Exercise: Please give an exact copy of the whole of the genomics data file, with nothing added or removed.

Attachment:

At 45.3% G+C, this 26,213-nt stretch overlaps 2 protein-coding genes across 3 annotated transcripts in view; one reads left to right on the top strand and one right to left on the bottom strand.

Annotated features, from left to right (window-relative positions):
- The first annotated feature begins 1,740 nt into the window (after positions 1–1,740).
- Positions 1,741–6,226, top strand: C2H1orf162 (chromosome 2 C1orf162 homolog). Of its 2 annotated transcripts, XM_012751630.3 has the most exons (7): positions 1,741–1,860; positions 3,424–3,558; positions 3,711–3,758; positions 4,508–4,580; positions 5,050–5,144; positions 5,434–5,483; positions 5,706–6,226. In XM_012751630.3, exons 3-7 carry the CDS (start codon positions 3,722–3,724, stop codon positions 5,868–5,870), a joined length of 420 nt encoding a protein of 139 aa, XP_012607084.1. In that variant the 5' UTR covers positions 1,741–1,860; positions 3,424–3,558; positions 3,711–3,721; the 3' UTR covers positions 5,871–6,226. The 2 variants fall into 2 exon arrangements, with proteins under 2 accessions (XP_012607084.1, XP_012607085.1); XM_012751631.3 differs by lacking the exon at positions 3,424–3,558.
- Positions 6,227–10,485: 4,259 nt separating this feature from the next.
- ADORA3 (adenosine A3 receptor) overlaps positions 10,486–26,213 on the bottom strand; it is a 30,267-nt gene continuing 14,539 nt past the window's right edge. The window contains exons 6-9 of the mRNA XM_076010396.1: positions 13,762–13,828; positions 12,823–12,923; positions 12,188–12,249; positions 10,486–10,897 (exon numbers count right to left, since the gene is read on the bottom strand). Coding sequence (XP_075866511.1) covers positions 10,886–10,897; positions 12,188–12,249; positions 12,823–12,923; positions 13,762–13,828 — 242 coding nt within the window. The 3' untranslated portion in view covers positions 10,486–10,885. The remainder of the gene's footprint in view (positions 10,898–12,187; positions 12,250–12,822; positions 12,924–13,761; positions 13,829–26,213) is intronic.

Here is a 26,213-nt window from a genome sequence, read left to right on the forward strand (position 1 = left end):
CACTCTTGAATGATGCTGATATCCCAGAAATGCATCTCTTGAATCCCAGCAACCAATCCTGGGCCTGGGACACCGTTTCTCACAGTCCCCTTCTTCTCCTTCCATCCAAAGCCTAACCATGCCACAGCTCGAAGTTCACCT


At 45.3% G+C, this 26,213-nt stretch overlaps 2 protein-coding genes across 3 annotated transcripts in view; one reads left to right on the top strand and one right to left on the bottom strand.

Annotated features, from left to right (window-relative positions):
- The first annotated feature begins 1,740 nt into the window (after positions 1–1,740).
- Positions 1,741–6,226, top strand: C2H1orf162 (chromosome 2 C1orf162 homolog). Of its 2 annotated transcripts, XM_012751630.3 has the most exons (7): positions 1,741–1,860; positions 3,424–3,558; positions 3,711–3,758; positions 4,508–4,580; positions 5,050–5,144; positions 5,434–5,483; positions 5,706–6,226. In XM_012751630.3, exons 3-7 carry the CDS (start codon positions 3,722–3,724, stop codon positions 5,868–5,870), a joined length of 420 nt encoding a protein of 139 aa, XP_012607084.1. In that variant the 5' UTR covers positions 1,741–1,860; positions 3,424–3,558; positions 3,711–3,721; the 3' UTR covers positions 5,871–6,226. The 2 variants fall into 2 exon arrangements, with proteins under 2 accessions (XP_012607084.1, XP_012607085.1); XM_012751631.3 differs by lacking the exon at positions 3,424–3,558.
- Positions 6,227–10,485: 4,259 nt separating this feature from the next.
- ADORA3 (adenosine A3 receptor) overlaps positions 10,486–26,213 on the bottom strand; it is a 30,267-nt gene continuing 14,539 nt past the window's right edge. The window contains exons 6-9 of the mRNA XM_076010396.1: positions 13,762–13,828; positions 12,823–12,923; positions 12,188–12,249; positions 10,486–10,897 (exon numbers count right to left, since the gene is read on the bottom strand). Coding sequence (XP_075866511.1) covers positions 10,886–10,897; positions 12,188–12,249; positions 12,823–12,923; positions 13,762–13,828 — 242 coding nt within the window. The 3' untranslated portion in view covers positions 10,486–10,885. The remainder of the gene's footprint in view (positions 10,898–12,187; positions 12,250–12,822; positions 12,924–13,761; positions 13,829–26,213) is intronic.

Here is a 26,213-nt window from a genome sequence, read left to right on the forward strand (position 1 = left end):
CACTCTTGAATGATGCTGATATCCCAGAAATGCATCTCTTGAATCCCAGCAACCAATCCTGGGCCTGGGACACCGTTTCTCACAGTCCCCTTCTTCTCCTTCCATCCAAAGCCTAACCATGCCACAGCTCGAAGTTCACCT